FORMAL NOTICE to McDonald’s executives, including future CEO Chris Kempczinski, about the illegality of the McDonald’s Monopoly sweepstakes in the United States

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Featured Image Click on this link to visualize the original email: 2017-02-14-FORMAL-NOTICE-ILLEGAL-LOTTERY-USA_Redacted.pdf

From: Vincent B. Le Corre


Date sent: February 14, 2017, 23:21 +0800 (China Standard Time)

To: Chris Kempczinski, Steve Easterbrook <>, Gloria Santona <>, Malcolm Hicks <>, Silvia Lagnado (, Deborah Wahl <>


Dear Sir or Madam,

This a formal notice to warn you that your McDonald’s Monopoly sweepstakes in the United States actually qualifies, to the best of my knowledge, as an illegal lottery!

I believe you might be in the process of preparing the 2017 edition of the McDonald’s Monopoly in the United States. That’s why I believe that it’s of the utmost importance to warn you now, before you launch a new edition in 2017, so that you stop running illegal lotteries as you’ve been doing it over the last decades.


First of all, I want to state clearly that it’s not my job to warn you that your sweepstakes in the United States is actually an illegal lottery. WTF are you lawyers doing? Seriously!? How much do they get paid an hour and they can’t even do their job right???

And what about you the executives? Are you telling me you’ve never realized there was something wrong? something odd with that sweepstakes???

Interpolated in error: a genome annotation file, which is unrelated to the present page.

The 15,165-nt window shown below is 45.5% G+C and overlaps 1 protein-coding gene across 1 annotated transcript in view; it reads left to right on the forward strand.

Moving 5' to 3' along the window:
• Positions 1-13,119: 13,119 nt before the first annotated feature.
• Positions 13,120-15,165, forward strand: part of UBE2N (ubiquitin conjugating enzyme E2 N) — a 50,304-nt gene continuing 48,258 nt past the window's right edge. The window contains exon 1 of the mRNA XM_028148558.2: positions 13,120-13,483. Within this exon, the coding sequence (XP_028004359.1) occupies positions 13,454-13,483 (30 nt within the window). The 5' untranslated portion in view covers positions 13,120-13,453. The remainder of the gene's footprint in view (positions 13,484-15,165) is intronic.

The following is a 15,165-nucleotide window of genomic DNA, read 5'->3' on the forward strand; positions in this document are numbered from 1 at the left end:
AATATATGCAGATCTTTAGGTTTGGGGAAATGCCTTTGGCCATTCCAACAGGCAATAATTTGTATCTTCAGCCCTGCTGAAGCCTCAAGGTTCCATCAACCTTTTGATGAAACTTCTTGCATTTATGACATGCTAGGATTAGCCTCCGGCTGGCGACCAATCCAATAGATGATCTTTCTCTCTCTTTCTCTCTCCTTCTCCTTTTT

From what I understood, running illegal lotteries in the United States is a serious criminal offense!

This being said, here it goes :

A lottery includes…

I stop, I want to give you another warning first. It’s SERIOUS WARNING about something I’ve just realized while I was writing this email : I am seriously under the impression that you are violating the FTC’s endorsement guides… I was amazed by the huge amount of messages on social media repeating that it was Valentine’s day and it was therefore about one month before McDonald’s Monopoly starts…

What surprised me more is that by warning DISTINCT twitter users that McDonald’s Monopoly was a scam, I’ve noticed that the internet connections were mostly coming from some very specific towns in the U.S.! With the same browser settings! Have you heard about Big Data? have you heard about Patterns? Well, it’s quite obvious from what I’ve just seen that McDonald’s must be hiring some PR companies which in turn hire bloggers to spread information about the upcoming McDonald’s Monopoly WITHOUT ANY ENDORSEMENT DISCLOSURE! It’s a serious issue!

Here is what the FTC says: “Suppose you meet someone who tells you about a great new product. She tells you it performs wonderfully and offers fantastic new features that nobody else has. Would that recommendation factor into your decision to buy the product? Probably.